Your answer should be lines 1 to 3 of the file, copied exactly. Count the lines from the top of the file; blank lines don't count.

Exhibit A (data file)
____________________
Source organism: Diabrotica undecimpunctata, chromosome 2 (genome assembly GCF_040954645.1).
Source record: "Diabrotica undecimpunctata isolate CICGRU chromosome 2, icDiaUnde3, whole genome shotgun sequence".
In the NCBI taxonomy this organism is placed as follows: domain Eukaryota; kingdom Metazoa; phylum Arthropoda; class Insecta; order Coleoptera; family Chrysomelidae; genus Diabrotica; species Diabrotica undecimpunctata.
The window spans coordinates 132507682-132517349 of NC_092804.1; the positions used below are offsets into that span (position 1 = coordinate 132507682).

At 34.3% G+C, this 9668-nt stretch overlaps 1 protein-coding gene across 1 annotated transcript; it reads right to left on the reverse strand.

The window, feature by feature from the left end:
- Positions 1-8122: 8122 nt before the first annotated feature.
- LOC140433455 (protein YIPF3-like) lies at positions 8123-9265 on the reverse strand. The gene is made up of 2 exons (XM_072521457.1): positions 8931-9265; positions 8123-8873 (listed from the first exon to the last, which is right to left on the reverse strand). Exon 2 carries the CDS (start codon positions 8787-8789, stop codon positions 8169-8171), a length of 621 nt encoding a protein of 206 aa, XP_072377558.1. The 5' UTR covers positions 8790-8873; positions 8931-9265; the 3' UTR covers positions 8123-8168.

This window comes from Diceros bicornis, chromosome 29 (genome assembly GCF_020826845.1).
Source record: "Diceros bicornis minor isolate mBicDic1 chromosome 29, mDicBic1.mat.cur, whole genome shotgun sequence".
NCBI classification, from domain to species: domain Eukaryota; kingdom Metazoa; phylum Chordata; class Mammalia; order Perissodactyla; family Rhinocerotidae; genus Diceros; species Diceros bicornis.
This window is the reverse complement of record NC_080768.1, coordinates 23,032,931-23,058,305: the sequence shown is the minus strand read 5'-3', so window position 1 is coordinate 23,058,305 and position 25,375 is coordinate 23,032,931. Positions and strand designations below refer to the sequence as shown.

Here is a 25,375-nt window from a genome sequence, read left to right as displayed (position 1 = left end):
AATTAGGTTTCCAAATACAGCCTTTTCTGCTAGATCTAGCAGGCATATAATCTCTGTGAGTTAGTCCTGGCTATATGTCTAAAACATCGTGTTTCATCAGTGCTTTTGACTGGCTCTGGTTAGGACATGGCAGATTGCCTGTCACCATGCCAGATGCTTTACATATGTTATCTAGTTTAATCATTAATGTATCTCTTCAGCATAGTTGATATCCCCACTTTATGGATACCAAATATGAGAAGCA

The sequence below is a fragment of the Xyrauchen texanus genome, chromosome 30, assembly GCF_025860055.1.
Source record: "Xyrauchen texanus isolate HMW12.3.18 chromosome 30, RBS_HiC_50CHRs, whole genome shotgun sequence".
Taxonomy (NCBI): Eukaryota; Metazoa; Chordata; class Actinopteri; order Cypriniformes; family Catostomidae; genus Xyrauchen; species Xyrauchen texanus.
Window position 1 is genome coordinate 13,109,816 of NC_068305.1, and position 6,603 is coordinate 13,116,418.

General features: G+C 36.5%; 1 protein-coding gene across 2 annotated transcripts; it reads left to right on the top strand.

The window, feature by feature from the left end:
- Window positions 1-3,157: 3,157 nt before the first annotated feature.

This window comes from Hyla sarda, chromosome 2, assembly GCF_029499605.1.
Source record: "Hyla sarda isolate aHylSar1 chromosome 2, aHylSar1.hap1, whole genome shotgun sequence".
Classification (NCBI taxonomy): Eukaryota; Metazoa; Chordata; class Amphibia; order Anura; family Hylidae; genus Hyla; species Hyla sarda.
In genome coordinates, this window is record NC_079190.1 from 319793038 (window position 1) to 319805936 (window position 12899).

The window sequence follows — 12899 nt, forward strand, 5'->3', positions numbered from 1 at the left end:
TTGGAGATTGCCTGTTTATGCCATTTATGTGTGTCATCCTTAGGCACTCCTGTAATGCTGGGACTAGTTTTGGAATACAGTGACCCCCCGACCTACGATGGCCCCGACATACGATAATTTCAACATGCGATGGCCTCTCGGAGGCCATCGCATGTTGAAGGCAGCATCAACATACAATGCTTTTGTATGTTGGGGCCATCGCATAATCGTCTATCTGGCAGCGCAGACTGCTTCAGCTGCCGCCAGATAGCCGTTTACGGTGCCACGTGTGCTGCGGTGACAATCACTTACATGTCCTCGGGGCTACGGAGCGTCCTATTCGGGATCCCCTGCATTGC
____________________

Source organism: Diabrotica undecimpunctata, chromosome 2 (genome assembly GCF_040954645.1).
Source record: "Diabrotica undecimpunctata isolate CICGRU chromosome 2, icDiaUnde3, whole genome shotgun sequence".
In the NCBI taxonomy this organism is placed as follows: domain Eukaryota; kingdom Metazoa; phylum Arthropoda; class Insecta; order Coleoptera; family Chrysomelidae; genus Diabrotica; species Diabrotica undecimpunctata.